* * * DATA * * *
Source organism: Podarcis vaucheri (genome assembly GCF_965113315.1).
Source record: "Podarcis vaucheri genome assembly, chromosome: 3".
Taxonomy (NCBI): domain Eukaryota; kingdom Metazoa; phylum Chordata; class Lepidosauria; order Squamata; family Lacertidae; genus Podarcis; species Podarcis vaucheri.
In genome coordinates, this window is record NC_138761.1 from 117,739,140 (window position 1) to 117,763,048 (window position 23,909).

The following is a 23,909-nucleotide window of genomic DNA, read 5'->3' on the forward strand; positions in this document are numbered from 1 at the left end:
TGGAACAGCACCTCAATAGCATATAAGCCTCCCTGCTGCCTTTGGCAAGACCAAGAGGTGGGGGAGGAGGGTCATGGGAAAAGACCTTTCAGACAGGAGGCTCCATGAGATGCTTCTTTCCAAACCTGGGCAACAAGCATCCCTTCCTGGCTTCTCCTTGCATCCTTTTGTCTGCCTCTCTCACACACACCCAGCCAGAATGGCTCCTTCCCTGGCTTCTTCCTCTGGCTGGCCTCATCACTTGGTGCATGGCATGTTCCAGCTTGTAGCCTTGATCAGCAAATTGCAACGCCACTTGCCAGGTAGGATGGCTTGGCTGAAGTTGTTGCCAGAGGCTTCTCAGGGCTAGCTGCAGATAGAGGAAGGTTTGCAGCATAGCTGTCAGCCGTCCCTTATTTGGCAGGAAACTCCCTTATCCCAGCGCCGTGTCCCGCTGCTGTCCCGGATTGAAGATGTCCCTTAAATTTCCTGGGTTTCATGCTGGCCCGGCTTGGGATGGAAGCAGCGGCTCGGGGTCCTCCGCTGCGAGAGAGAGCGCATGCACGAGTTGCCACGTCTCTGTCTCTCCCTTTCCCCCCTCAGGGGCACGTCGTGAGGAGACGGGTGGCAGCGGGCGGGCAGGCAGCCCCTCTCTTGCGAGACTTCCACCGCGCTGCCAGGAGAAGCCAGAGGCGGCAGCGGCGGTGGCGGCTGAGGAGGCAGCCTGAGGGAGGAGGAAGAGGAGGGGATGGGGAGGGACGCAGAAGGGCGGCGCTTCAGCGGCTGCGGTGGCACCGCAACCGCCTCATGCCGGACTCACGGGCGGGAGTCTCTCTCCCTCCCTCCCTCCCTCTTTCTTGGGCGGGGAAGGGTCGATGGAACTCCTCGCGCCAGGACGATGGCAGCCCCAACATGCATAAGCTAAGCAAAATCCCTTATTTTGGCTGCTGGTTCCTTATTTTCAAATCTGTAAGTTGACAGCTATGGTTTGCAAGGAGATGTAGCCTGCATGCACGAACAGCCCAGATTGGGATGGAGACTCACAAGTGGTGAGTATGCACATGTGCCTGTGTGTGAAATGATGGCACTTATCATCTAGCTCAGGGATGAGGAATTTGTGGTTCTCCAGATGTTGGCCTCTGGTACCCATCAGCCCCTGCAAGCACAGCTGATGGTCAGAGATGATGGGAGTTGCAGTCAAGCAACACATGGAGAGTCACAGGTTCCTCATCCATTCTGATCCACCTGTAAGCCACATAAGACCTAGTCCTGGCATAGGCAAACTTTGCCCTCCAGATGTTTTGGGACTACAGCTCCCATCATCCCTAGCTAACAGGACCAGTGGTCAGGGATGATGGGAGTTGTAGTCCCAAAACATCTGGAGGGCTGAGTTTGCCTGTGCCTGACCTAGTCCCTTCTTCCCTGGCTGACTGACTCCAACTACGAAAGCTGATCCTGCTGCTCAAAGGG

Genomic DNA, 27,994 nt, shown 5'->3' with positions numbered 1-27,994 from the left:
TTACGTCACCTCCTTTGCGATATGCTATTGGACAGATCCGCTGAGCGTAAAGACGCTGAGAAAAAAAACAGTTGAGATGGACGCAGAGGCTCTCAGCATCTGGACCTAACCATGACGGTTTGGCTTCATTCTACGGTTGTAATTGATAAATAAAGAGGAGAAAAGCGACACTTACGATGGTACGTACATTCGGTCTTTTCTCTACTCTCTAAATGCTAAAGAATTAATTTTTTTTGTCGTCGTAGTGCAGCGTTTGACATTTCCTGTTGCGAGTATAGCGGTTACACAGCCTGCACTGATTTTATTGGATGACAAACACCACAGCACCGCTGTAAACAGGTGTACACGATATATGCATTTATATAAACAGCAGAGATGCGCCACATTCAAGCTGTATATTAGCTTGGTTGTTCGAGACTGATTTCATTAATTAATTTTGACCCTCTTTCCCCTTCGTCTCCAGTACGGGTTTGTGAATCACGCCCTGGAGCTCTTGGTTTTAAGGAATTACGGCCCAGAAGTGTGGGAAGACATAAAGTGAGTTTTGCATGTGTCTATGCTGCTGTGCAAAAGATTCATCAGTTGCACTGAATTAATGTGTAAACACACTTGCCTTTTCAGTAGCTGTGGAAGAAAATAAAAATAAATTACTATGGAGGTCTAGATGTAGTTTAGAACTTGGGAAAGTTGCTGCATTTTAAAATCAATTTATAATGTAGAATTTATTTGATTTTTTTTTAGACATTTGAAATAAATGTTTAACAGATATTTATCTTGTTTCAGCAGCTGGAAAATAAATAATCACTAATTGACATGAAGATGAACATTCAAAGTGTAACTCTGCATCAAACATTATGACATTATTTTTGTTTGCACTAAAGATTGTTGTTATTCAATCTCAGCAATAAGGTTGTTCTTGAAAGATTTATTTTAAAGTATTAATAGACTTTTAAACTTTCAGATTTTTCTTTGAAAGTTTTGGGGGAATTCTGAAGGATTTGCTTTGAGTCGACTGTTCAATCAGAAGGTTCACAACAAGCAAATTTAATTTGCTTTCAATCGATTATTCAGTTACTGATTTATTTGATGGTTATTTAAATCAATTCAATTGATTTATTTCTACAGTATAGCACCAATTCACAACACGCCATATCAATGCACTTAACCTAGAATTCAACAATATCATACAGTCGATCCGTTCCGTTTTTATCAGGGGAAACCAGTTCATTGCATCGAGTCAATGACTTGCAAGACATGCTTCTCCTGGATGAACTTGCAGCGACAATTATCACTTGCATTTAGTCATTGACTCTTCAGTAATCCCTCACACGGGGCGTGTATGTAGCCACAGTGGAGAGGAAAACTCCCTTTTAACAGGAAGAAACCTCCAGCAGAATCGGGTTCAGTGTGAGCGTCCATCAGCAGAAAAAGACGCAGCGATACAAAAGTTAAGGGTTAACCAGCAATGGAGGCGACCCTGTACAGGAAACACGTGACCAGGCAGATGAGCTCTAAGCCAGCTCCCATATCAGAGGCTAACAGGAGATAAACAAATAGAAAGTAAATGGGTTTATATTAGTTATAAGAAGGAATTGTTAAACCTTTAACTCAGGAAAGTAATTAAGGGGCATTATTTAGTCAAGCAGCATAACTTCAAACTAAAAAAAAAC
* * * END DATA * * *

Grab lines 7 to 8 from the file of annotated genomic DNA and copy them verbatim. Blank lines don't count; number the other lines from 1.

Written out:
Genomic DNA, 27,994 nt, shown 5'->3' with positions numbered 1-27,994 from the left:
TTACGTCACCTCCTTTGCGATATGCTATTGGACAGATCCGCTGAGCGTAAAGACGCTGAGAAAAAAAACAGTTGAGATGGACGCAGAGGCTCTCAGCATCTGGACCTAACCATGACGGTTTGGCTTCATTCTACGGTTGTAATTGATAAATAAAGAGGAGAAAAGCGACACTTACGATGGTACGTACATTCGGTCTTTTCTCTACTCTCTAAATGCTAAAGAATTAATTTTTTTTGTCGTCGTAGTGCAGCGTTTGACATTTCCTGTTGCGAGTATAGCGGTTACACAGCCTGCACTGATTTTATTGGATGACAAACACCACAGCACCGCTGTAAACAGGTGTACACGATATATGCATTTATATAAACAGCAGAGATGCGCCACATTCAAGCTGTATATTAGCTTGGTTGTTCGAGACTGATTTCATTAATTAATTTTGACCCTCTTTCCCCTTCGTCTCCAGTACGGGTTTGTGAATCACGCCCTGGAGCTCTTGGTTTTAAGGAATTACGGCCCAGAAGTGTGGGAAGACATAAAGTGAGTTTTGCATGTGTCTATGCTGCTGTGCAAAAGATTCATCAGTTGCACTGAATTAATGTGTAAACACACTTGCCTTTTCAGTAGCTGTGGAAGAAAATAAAAATAAATTACTATGGAGGTCTAGATGTAGTTTAGAACTTGGGAAAGTTGCTGCATTTTAAAATCAATTTATAATGTAGAATTTATTTGATTTTTTTTTAGACATTTGAAATAAATGTTTAACAGATATTTATCTTGTTTCAGCAGCTGGAAAATAAATAATCACTAATTGACATGAAGATGAACATTCAAAGTGTAACTCTGCATCAAACATTATGACATTATTTTTGTTTGCACTAAAGATTGTTGTTATTCAATCTCAGCAATAAGGTTGTTCTTGAAAGATTTATTTTAAAGTATTAATAGACTTTTAAACTTTCAGATTTTTCTTTGAAAGTTTTGGGGGAATTCTGAAGGATTTGCTTTGAGTCGACTGTTCAATCAGAAGGTTCACAACAAGCAAATTTAATTTGCTTTCAATCGATTATTCAGTTACTGATTTATTTGATGGTTATTTAAATCAATTCAATTGATTTATTTCTACAGTATAGCACCAATTCACAACACGCCATATCAATGCACTTAACCTAGAATTCAACAATATCATACAGTCGATCCGTTCCGTTTTTATCAGGGGAAACCAGTTCATTGCATCGAGTCAATGACTTGCAAGACATGCTTCTCCTGGATGAACTTGCAGCGACAATTATCACTTGCATTTAGTCATTGACTCTTCAGTAATCCCTCACACGGGGCGTGTATGTAGCCACAGTGGAGAGGAAAACTCCCTTTTAACAGGAAGAAACCTCCAGCAGAATCGGGTTCAGTGTGAGCGTCCATCAGCAGAAAAAGACGCAGCGATACAAAAGTTAAGGGTTAACCAGCAATGGAGGCGACCCTGTACAGGAAACACGTGACCAGGCAGATGAGCTCTAAGCCAGCTCCCATATCAGAGGCTAACAGGAGATAAACAAATAGAAAGTAAATGGGTTTATATTAGTTATAAGAAGGAATTGTTAAACCTTTAACTCAGGAAAGTAATTAAGGGGCATTATTTAGTCAAGCAGCATAACTTCAAACTAAAAAAAAAC